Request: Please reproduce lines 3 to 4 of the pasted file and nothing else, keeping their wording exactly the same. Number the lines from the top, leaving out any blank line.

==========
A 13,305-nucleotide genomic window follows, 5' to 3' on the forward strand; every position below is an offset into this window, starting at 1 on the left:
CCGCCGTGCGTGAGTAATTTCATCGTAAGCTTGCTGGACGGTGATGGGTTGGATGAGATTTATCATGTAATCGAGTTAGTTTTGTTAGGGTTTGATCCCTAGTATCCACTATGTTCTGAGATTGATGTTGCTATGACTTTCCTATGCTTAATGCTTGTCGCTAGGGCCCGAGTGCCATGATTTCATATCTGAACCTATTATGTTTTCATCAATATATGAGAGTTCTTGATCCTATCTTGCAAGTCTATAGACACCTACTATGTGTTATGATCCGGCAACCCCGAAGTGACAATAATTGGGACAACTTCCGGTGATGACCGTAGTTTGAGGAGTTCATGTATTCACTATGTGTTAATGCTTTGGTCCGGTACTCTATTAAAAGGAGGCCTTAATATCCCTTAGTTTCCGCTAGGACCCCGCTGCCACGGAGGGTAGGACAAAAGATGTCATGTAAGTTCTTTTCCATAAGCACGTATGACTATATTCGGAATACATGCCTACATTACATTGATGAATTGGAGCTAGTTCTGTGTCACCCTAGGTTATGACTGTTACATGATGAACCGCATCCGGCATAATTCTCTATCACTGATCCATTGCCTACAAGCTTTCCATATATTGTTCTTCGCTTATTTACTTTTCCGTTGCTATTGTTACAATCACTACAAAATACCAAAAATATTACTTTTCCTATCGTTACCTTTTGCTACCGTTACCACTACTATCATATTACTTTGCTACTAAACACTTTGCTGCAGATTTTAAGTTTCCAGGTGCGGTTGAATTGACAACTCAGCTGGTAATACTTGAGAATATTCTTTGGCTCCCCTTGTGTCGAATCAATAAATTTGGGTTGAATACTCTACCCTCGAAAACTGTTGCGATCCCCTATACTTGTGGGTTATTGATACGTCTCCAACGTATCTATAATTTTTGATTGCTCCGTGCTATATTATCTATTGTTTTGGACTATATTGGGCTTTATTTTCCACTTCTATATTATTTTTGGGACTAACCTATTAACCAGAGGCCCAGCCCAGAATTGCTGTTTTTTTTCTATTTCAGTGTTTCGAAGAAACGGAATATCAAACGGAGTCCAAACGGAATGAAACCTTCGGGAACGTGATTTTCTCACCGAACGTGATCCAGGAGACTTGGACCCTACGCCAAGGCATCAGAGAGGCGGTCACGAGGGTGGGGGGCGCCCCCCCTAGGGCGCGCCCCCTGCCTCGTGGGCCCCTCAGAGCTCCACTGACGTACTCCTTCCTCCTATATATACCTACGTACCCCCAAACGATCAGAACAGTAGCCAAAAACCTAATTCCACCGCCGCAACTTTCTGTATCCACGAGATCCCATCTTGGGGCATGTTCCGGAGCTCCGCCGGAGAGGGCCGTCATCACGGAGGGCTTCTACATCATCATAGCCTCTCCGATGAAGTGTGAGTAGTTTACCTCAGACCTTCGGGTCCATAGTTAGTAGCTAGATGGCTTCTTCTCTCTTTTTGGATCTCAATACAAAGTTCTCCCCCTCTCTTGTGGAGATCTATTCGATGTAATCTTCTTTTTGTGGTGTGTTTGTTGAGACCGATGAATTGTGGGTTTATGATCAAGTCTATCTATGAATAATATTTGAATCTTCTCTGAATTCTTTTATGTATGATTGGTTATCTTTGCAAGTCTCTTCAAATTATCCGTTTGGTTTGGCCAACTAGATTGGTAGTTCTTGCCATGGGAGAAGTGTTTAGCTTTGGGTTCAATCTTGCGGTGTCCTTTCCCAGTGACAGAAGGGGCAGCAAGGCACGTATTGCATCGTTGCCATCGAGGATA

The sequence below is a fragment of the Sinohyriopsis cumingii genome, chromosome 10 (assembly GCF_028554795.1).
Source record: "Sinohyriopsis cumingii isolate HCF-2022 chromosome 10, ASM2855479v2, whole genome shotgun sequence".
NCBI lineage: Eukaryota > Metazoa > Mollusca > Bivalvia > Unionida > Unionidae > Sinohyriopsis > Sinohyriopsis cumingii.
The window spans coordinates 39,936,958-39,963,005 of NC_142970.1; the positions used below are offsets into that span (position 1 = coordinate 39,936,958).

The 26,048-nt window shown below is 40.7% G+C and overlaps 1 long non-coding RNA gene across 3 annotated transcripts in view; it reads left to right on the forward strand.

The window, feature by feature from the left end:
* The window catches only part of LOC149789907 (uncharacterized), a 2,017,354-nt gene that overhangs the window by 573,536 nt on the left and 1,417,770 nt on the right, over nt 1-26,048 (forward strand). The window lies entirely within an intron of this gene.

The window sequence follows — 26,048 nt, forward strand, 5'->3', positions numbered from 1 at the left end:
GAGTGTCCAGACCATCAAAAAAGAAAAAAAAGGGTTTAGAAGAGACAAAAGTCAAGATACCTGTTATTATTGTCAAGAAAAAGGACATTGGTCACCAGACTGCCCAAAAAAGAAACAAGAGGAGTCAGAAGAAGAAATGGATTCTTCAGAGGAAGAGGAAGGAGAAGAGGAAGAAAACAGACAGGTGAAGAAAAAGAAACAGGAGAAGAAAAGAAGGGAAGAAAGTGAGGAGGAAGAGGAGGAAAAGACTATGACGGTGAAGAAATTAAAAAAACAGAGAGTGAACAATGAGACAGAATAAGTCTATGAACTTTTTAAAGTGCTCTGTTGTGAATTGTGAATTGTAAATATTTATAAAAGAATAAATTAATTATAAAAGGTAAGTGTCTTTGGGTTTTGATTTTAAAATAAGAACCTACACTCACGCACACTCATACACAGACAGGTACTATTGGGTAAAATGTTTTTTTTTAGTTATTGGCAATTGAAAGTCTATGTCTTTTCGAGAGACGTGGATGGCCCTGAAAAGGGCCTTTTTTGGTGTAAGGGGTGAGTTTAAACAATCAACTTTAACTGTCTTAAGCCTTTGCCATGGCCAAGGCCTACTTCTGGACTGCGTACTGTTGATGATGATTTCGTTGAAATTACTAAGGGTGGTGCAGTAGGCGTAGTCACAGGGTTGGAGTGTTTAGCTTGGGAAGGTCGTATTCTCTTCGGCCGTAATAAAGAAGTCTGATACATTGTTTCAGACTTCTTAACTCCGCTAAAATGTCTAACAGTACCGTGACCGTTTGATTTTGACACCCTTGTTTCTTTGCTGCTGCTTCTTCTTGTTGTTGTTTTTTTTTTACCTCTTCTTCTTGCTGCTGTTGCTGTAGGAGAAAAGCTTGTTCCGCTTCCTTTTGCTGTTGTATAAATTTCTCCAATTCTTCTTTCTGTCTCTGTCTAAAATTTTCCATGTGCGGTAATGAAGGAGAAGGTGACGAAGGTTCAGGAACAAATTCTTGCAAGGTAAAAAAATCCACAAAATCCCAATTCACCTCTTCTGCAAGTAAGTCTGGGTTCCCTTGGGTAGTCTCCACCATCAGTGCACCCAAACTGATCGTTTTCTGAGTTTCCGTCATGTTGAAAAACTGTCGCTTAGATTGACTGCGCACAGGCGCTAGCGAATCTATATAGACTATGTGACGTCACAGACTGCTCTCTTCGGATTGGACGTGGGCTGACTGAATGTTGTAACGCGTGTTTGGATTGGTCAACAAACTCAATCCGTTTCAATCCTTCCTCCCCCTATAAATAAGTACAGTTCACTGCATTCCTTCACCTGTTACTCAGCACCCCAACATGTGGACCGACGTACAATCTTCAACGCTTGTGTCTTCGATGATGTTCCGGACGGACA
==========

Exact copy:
The sequence below is a fragment of the Sinohyriopsis cumingii genome, chromosome 10 (assembly GCF_028554795.1).
Source record: "Sinohyriopsis cumingii isolate HCF-2022 chromosome 10, ASM2855479v2, whole genome shotgun sequence".